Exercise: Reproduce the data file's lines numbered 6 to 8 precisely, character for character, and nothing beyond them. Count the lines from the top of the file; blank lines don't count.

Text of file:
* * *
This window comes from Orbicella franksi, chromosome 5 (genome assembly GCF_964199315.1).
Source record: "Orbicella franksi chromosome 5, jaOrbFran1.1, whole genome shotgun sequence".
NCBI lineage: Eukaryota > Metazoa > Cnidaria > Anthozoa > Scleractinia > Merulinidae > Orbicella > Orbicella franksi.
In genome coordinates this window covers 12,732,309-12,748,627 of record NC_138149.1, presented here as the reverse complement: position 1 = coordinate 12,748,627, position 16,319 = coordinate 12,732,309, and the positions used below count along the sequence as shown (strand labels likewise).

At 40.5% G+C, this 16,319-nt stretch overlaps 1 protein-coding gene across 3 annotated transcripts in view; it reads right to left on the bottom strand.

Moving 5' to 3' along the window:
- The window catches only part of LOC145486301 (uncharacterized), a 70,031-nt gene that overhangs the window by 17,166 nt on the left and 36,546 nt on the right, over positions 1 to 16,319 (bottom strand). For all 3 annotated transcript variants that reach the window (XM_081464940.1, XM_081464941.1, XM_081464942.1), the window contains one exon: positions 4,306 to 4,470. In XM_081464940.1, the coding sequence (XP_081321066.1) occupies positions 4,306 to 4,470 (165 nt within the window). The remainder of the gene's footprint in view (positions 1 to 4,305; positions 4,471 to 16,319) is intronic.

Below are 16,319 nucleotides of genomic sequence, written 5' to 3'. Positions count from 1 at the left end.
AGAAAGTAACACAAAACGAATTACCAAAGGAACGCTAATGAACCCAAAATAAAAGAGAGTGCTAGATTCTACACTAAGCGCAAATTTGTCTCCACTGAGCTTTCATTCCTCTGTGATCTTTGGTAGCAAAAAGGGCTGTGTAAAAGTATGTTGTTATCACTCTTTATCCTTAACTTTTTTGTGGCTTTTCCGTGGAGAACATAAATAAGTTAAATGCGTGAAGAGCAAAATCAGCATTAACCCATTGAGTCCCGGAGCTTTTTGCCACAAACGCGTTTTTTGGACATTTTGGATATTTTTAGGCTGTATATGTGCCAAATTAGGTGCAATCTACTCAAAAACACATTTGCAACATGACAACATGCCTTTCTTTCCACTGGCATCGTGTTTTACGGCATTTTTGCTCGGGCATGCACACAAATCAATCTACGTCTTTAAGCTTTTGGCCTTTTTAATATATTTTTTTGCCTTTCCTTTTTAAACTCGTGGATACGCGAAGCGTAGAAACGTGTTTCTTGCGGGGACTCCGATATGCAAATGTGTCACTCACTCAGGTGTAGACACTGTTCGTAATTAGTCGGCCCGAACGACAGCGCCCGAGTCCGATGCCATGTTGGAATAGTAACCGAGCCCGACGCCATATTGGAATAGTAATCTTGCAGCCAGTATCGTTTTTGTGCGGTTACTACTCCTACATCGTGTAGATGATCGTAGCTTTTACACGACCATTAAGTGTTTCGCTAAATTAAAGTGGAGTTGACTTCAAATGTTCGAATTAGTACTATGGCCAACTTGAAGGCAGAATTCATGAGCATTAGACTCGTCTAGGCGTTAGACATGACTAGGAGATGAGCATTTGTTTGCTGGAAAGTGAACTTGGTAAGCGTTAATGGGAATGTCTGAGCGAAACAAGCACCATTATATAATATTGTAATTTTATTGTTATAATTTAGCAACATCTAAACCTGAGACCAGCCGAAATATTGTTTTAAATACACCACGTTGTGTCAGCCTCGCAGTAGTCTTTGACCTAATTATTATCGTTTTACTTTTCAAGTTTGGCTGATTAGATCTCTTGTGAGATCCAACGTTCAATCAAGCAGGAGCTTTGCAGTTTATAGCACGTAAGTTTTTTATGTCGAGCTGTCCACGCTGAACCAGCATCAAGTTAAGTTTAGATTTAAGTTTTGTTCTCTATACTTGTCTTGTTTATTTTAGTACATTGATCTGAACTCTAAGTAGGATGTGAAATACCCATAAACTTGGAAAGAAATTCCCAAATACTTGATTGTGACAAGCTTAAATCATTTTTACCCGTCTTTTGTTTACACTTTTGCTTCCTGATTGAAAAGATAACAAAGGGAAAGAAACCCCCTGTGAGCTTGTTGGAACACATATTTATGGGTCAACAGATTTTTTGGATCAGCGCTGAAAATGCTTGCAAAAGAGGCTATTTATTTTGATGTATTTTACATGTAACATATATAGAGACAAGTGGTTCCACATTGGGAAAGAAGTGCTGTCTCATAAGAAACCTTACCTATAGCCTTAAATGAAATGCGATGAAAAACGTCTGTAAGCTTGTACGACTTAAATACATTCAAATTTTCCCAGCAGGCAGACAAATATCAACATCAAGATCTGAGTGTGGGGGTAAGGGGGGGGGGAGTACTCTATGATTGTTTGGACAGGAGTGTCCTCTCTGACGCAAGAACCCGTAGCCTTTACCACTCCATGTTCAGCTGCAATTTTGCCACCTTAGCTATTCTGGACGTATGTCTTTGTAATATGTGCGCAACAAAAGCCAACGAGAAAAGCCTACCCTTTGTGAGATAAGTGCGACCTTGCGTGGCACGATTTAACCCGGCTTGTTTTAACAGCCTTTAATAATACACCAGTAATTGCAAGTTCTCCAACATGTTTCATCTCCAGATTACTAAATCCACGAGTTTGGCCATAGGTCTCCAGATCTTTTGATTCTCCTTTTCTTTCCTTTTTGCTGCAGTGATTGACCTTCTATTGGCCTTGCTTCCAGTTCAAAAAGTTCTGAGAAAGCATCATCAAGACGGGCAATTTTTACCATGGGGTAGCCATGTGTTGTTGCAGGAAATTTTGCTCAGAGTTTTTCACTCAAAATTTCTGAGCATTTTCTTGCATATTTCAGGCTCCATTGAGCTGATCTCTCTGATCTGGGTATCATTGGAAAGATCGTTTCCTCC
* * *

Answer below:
Moving 5' to 3' along the window:
- The window catches only part of LOC145486301 (uncharacterized), a 70,031-nt gene that overhangs the window by 17,166 nt on the left and 36,546 nt on the right, over positions 1 to 16,319 (bottom strand). For all 3 annotated transcript variants that reach the window (XM_081464940.1, XM_081464941.1, XM_081464942.1), the window contains one exon: positions 4,306 to 4,470. In XM_081464940.1, the coding sequence (XP_081321066.1) occupies positions 4,306 to 4,470 (165 nt within the window). The remainder of the gene's footprint in view (positions 1 to 4,305; positions 4,471 to 16,319) is intronic.

Below are 16,319 nucleotides of genomic sequence, written 5' to 3'. Positions count from 1 at the left end.